Water utilization by local inhabitants responding to seasonal changes in water quality of river water in Central Kalimantan, Indonesia
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Acid sulfate soil is one of the most serious regional environmental problems after destruction of the peat layer over pyrite-containing sediment after agricultural land development and deforestation. Sulfuric acid discharged from acid sulfate soil causes acidification of river water. In pyrite distributing areas within the lower basin of the Sebangau and Kahayan rivers in Central Kalimantan, the water of the mainstream of the rivers as well as water discharged from canals into the mainstream in the rainy season show much higher acidity and a higher concentration of sulfate ions than in the dry season. The objective of the present study was to obtain information on utilization of natural water from local inhabitants in the basin with water pollution including sulfuric acid contamination. We held interviews with local inhabitants in sulfuric acid polluted areas in Paduran and Pangkoh as well as areas around Sigi village concerning the sources of water and evaluation of water quality in their habitat. Inhabitants around Sigi mostly depended on well water both in the rainy and dry seasons, whereas the sources of drinking water for inhabitants in Paduran and Pangkoh differed significantly between dry and rainy seasons. River water chemistry showed little difference between the dry season and the rainy season in the Sigi area, whereas river and canal water in the rainy season in Paduran and Pangkoh showed lower pH than in the dry season due to a high concentration of sulfuric acid in the rainy season. Accordingly, river and canal water in the rainy season in polluted areas was not available as drinking or cooking water and thus they avoided using river water for drinking or cooking in the rainy season. Although sulfuric acid concentration in river water both in Pangkoh and Paduran were higher in the rainy season than in the dry season, people in Pangkoh evaluated that water in the rainy season to be better than that in the dry season, whereas people in Paduran evaluated that water in the dry season to be better than that in the rainy season. Paduran people would evaluate water quality by SO<sub>4</sub><sup>2-</sup> concentration, whereas Pangkoh people would evaluate water quality by salt concentration because of the lower concentration of SO<sub>4</sub><sup>2-</sup> of water in Pangkoh in the rainy season than that in Paduran. Pangkoh people recognized that water contaminated with sulfuric acid was much preferable than water contaminated with sea salt, but they avoided using water contaminated with sulfuric acid in the rainy season. More than 70% of the Paduran people answered that river water presents a high risk for drinking and swimming, whereas only 11% or less of the Pangkoh people knew about the risk of sulfuric acid for human health. The Pangkoh people avoided using river water contaminated with sulfuric acid, but the knowledge about sulfuric acid's effects on human health was not sufficient. Thus we concluded that although selectivity of water was similar for the local inhabitants of the two villages in polluted area, awareness about the risks of sulfuric acid pollution for human health proved to be quite different between the two villages.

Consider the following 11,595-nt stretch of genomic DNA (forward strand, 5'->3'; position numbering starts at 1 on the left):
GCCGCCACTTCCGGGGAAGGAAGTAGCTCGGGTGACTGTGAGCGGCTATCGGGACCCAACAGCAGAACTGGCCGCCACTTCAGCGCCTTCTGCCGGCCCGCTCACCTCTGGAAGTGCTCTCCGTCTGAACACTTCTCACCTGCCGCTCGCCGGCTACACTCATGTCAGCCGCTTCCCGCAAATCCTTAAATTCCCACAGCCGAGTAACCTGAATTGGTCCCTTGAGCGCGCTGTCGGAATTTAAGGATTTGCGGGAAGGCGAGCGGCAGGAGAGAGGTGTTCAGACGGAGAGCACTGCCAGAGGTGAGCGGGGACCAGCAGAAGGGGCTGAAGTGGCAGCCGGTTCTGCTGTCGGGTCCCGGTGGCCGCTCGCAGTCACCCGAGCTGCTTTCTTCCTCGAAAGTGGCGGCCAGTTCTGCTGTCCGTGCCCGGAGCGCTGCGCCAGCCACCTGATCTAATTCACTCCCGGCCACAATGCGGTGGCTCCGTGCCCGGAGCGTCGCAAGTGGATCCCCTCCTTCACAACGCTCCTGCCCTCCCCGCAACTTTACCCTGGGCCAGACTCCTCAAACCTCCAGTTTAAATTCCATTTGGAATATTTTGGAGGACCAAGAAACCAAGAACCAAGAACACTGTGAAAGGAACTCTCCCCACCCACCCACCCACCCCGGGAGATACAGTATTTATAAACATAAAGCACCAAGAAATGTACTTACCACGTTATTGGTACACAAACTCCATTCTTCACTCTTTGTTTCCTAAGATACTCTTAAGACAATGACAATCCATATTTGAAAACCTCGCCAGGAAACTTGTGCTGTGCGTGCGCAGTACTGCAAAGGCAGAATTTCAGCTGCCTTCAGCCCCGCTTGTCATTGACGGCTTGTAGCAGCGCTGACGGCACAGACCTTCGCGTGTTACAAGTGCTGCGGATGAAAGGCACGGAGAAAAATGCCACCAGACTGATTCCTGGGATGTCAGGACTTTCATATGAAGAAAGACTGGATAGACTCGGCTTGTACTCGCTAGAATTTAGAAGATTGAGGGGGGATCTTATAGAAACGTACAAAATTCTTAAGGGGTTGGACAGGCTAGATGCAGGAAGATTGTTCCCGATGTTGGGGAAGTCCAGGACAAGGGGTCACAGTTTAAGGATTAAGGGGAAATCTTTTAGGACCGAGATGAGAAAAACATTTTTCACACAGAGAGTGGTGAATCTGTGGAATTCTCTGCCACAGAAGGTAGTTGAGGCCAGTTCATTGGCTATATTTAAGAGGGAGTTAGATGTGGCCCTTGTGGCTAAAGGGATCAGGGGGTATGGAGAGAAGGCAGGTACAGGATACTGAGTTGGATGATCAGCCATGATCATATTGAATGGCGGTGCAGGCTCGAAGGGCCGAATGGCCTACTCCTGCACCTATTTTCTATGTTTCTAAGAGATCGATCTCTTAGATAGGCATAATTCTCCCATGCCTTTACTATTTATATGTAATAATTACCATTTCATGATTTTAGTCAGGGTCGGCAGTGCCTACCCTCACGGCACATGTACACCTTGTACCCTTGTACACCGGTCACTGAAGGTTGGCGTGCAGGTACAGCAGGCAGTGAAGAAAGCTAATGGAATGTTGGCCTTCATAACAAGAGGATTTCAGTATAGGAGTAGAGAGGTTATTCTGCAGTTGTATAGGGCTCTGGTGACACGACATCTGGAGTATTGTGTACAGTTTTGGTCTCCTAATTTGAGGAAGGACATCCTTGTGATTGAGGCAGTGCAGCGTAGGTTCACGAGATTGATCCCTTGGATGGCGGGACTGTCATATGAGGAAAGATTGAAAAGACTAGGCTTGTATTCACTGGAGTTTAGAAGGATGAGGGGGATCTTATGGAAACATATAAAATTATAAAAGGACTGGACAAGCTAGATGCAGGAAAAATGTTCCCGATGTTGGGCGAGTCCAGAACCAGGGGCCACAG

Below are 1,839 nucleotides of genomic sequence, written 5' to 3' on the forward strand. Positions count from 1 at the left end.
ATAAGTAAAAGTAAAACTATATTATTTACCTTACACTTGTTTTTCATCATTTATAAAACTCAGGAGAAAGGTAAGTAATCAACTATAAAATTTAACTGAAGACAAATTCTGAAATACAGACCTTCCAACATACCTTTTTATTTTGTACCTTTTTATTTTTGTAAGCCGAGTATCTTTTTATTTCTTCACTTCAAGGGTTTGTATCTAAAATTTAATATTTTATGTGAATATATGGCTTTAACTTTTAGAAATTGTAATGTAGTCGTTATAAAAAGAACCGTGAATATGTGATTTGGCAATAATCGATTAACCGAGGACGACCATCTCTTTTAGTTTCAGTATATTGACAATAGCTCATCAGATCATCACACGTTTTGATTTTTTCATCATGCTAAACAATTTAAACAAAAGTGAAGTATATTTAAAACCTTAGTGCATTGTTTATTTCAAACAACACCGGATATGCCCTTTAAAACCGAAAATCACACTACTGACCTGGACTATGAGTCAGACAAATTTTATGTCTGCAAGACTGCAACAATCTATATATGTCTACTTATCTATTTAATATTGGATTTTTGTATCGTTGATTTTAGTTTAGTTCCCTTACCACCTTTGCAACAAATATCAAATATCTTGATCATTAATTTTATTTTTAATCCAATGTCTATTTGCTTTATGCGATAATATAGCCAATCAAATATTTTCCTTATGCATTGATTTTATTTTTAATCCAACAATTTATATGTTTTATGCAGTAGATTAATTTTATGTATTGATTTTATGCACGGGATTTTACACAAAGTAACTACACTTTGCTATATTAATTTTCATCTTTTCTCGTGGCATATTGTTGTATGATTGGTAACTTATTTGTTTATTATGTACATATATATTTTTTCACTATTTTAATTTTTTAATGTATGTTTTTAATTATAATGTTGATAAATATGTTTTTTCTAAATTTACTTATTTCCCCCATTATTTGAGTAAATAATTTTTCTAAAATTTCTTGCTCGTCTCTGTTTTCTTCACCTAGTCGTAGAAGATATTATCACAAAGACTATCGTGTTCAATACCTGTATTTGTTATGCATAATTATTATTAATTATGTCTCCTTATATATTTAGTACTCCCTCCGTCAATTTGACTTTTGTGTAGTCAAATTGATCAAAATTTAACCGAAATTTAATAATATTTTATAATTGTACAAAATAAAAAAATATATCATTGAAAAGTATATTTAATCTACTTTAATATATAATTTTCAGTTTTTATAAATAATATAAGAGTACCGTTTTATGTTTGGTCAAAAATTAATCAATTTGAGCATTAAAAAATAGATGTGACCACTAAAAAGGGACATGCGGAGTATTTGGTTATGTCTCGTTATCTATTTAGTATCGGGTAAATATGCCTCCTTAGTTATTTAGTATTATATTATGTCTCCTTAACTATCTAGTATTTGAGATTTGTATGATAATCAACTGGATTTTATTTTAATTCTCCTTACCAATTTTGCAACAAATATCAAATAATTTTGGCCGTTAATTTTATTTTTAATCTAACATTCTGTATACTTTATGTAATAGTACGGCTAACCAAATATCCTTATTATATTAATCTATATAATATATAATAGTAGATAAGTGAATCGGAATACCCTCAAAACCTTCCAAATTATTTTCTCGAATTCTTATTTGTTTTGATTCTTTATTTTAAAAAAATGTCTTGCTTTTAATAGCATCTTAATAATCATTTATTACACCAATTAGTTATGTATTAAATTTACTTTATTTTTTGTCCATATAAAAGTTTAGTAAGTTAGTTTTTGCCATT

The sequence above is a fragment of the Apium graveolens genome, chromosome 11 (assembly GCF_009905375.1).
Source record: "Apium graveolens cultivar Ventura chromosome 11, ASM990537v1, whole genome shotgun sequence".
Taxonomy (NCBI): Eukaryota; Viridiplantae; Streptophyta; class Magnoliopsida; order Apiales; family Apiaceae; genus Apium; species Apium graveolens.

Tropics 17(1), 87-95, 2007-11-30
JAPAN SOCIETY OF TROPICAL ECOLOGY